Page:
A day in the life of a synapse reveals new facets of the adult brain
A new study from the Picower Institute for Learning and Memory in the Feb. 4 online edition of Neuron sheds light on the innate plasticity of the adult brain at its most fundamental level—the synapse.
Neuron-to-neuron communication that allows the brain to coordinate activity and store new information takes place at synapses. If an outside stimulus doesn't enact a synaptic change, it doesn't register—no learning or memory formation takes place. Synapses can be strengthened or weakened, or even added and eliminated in response to new information. Synaptic malfunctions are implicated in certain diseases. A better understanding of how synapses are formed and dismantled in response to external stimuli can help address a wide range of disorders from drug addiction to mental illness.
"The key to enabling plasticity in the adult brain is understanding which elements of a brain circuit are changeable and which aren't, and under what circumstances," says study author Elly Nedivi, Picower researcher and professor of neuroscience in the MIT Department of Brain and Cognitive Sciences. "The good news is that while parts of the circuit are hard-wired, others are not—they retain a capacity for remodeling."
Gaining and losing connections
A neuron is bombarded with signals from hundreds of presynaptic partners. Synapses act as conduits for these incoming signals. Excitatory neurotransmitters flow from the presynaptic to the postsynaptic neuron at synaptic locations that are on bulbous protrusions with a rounded head and thin neck, termed spines. The long branching dendrites of a single neuron can display hundreds of spines like leaves on a tree branch.
When spines appear and disappear, a neuron can gain new connections or lose existing ones. "If spines disappear, they rarely come back to the same location; new spines seek out alternative locations," says biology graduate student Katherine Villa, co-first author on the study. "It's as if after deciding that a connection is not worth keeping neurons will try to replace it with a different contact."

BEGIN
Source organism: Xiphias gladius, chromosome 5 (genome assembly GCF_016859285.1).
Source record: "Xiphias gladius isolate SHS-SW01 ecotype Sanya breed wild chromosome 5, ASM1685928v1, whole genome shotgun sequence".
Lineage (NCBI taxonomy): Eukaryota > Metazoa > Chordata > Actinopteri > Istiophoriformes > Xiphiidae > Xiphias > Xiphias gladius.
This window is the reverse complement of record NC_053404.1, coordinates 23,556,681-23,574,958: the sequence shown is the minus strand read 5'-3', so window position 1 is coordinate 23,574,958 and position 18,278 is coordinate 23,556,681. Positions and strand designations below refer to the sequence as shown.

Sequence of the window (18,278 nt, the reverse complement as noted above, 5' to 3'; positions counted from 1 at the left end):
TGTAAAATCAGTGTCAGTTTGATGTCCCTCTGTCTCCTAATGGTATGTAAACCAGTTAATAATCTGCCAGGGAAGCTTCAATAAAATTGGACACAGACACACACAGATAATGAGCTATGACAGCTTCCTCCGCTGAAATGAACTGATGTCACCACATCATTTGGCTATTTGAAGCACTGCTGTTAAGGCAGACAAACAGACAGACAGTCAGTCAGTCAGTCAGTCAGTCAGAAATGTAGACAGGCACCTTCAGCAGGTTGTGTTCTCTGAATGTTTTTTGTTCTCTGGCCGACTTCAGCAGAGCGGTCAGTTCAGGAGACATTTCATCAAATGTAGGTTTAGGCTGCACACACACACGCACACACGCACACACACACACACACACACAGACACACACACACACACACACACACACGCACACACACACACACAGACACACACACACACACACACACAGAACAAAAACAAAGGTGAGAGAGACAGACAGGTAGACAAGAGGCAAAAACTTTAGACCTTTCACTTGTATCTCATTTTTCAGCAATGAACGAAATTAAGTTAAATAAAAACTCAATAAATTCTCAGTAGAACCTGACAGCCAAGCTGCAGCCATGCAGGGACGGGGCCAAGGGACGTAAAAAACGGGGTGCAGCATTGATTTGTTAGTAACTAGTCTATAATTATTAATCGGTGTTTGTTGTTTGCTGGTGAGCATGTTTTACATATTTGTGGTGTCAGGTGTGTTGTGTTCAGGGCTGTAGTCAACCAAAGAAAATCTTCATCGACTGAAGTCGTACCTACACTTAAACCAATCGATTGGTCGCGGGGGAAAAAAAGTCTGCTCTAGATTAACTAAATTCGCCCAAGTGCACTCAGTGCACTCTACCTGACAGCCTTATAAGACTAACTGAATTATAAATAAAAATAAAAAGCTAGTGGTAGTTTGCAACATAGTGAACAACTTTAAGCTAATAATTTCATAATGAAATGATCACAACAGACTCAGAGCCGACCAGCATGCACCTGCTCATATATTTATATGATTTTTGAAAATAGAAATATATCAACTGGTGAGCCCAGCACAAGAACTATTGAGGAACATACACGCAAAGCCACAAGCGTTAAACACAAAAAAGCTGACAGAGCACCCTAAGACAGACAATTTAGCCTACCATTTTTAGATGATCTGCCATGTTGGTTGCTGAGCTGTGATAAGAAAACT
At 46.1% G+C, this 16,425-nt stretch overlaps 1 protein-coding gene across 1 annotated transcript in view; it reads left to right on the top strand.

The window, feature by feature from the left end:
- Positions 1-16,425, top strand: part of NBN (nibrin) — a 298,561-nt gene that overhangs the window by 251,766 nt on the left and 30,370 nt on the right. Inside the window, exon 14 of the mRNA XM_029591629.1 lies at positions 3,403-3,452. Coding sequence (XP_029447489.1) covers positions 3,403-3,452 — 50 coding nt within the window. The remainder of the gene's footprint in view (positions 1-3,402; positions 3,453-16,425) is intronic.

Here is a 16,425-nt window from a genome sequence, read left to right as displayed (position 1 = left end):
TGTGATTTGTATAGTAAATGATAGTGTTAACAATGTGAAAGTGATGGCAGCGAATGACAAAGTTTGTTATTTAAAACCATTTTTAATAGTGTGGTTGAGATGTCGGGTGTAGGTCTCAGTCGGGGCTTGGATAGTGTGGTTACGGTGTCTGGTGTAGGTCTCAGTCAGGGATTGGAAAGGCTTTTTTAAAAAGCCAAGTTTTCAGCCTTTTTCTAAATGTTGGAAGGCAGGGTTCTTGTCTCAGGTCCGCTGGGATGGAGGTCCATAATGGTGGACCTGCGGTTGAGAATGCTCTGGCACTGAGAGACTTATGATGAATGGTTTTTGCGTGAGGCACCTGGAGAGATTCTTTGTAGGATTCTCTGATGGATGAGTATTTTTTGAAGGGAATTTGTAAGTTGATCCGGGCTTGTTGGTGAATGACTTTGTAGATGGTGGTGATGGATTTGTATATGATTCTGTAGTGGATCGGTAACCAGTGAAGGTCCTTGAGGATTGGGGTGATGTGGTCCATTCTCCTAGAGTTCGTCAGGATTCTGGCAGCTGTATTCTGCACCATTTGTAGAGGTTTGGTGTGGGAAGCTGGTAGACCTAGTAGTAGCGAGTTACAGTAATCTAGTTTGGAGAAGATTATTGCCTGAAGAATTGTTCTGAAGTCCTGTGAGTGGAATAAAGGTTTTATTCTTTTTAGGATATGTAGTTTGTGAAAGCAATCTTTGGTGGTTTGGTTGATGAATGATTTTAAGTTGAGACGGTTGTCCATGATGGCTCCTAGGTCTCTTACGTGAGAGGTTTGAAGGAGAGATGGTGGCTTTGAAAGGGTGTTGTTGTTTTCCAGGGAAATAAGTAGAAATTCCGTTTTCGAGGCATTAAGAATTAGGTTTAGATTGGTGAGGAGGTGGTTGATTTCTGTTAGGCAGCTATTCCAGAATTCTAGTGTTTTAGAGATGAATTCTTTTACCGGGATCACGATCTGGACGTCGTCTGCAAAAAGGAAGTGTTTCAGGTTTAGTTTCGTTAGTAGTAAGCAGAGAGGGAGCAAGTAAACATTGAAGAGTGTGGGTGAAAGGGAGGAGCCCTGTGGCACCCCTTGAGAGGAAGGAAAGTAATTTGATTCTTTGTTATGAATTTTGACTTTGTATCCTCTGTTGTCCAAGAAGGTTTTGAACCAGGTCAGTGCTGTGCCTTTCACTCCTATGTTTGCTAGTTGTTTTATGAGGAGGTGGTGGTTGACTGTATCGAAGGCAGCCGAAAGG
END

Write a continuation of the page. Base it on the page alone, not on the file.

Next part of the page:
Seeing spines at work
Using cutting-edge imaging techniques developed in collaboration with Peter So, MIT professor of mechanical and biological engineering, Nedivi's team tracked the daily dynamics of all the dendritic spines on a single neuron in the living mouse brain, as well as all the excitatory and inhibitory synapses on these neurons. The ability to label inhibitory synapses in live animals is fairly recent; even today, it is notoriously difficult to witness excitatory and inhibitory synapses working side by side.
Directly visualizing inhibitory synapses revealed the surprising fact that while many reside on the shaft of dendritic branches, approximately 30 percent reside on dendritic spines alongside excitatory synapses. Another surprise was that when inhibitory synapses are removed, they return again and again to the same location. "Clearly, the goal here is not to change partners as we see for excitatory connections," says biology graduate student Kalen Berry, Villa's co-first author. "We think that inhibitory synapses can act as a kind of gatekeeper, flickering on and off to shut down excitatory connections as needed."
Interestingly, the dual-purpose spines are large and extremely stable, as are the excitatory connections onto them. "This is essentially a hard-wired part of the circuit," Nedivi says. "But we still have the potential to modify it via the nearby inhibitory synapse."
These findings raise questions about why some excitatory connections on singly innervated spines can be restructured while those on dually innervated spines cannot. How does the structural plasticity of inhibitory synapses alter excitatory circuit properties, and what enables their rapid insertion and removal at stable sites? The answers to these questions could shed light on ways to enhance plasticity in the adult brain and synapse-related disorders.
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